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Old 12-10-2008, 10:45 AM   #31
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I think that if a person wants to sell something that they've knit, they should sell it for a price that they are comfortable and happy with. I don't think there is any magical system for deciding what price to charge. I for one would never charge $100.00 for a scarf because there is nobody that I know that would be able to afford it. I'm sure there are people out there that can afford that kind of price tag but I'm thinking they are few and far between in the area where I live. If you happen to live in an area where you can get that kind of money for a scarf - that's awesome!!! Just much would you then charge for a blanket???
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Old 12-10-2008, 10:55 AM   #32
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I don't charge to teach my friends or help them out with a project. As far as making the item for them, I usually only cover the price of the yarn, they are my friends. For someone that is just an acquaintance I would just charge double the materials(yarn, not needles) for the item.
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Old 12-10-2008, 11:17 AM   #33
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I know loads of people have replied on this, but I thought I'd chip in as well. I have lots of friends requesting things from me. For close friends who really want something in particular, I'll ask them to cover the yarn, any time, experience and other cost-related things are free of charge, though within reasonable limits.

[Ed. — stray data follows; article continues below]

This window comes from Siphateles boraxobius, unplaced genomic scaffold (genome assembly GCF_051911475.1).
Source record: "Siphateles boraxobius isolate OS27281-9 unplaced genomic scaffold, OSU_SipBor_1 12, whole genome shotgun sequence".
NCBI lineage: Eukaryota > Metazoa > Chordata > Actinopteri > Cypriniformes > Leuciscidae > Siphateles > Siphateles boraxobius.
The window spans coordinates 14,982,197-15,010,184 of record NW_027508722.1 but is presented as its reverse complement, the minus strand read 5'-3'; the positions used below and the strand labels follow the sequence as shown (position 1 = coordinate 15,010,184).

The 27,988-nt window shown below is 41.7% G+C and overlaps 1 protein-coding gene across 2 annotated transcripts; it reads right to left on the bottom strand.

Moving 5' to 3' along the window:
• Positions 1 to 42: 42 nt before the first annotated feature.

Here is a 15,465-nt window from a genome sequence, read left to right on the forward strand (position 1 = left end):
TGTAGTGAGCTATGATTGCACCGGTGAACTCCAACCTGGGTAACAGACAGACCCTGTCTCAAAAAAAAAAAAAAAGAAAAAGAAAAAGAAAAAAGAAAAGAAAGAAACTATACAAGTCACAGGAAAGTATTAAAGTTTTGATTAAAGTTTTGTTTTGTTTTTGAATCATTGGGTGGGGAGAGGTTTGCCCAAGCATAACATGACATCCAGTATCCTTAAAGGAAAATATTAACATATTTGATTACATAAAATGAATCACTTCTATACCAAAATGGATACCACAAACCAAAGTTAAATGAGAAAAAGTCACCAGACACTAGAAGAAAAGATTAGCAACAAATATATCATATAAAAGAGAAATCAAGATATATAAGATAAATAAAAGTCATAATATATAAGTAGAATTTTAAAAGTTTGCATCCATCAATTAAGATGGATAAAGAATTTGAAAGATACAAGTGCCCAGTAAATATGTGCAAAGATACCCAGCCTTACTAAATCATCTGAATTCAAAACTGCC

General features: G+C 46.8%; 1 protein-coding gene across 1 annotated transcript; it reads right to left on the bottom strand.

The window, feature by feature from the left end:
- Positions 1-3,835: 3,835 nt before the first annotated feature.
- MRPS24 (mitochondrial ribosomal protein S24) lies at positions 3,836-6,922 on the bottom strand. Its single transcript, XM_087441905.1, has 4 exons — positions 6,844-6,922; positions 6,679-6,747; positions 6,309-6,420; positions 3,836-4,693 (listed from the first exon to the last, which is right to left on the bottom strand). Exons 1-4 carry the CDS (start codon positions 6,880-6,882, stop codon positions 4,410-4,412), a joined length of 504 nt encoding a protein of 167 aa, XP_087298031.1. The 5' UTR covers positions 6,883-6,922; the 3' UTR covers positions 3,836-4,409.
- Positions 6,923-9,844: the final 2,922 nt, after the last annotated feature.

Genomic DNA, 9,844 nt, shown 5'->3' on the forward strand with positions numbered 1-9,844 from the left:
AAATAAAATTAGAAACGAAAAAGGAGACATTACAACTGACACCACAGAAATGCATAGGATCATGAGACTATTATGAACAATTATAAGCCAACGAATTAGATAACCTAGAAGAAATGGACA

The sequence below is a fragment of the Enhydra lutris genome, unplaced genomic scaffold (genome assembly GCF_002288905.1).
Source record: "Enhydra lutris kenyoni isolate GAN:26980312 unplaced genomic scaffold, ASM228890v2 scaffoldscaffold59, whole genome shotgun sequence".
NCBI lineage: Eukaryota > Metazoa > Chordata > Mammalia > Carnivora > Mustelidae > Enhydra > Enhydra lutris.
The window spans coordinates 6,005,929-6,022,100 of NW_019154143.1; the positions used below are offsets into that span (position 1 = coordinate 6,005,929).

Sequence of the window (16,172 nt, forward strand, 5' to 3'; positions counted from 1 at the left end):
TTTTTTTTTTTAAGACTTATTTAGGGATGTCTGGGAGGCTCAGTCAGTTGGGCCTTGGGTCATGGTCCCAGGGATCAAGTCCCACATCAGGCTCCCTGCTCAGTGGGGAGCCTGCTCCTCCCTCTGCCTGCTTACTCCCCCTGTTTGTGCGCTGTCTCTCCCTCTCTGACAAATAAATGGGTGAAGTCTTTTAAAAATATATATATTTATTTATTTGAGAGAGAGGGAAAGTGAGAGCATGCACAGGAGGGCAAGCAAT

I also have a good friend who wanted this scarf from the Doctor Who show (it's about 9 feet long I think), he covered all of the yarn cost and said he'd give me 50 euros (60-70 dollar?) for the time and effort I spend on it. Which I do think is only fair.

It really depends on what you knit for them. Scarves take a while (if knitted on a small needle), but are fairly simple and don't need much attention to knit. Big sweaters and other weird, extravagant things will cost you more effort, time and attention, so that means it's not unfair to ask a small fee for that....Especially cause most knitters have so many projects of their own as well

Though of course, christmas is a good time to knit presents for people as well
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Old 12-10-2008, 05:35 PM   #34
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How do you feel about $10 an hour for a lesson or $15? You have to feel comfortable with the price, like you're not ripping them off or yourself. $15 is very reasonable but if you would like to help them out then $10 would be good for them. If you pay around $5 for the yarn, $20 would be a good price for a scarf, maybe even $15.
You have to search to see what makes you feel good... if you pay a lot for the yarn then it's worth much more, also with details in the pattern. I sold my first two hats last Christmas, one for $65 and one for $50 but it was very expensive yarn and complicated (sort of) patterns. I was amazed I got that much though! But down the street at Barney's here in New York, they are getting $185 for a simple thick knit hat. ha Good luck.

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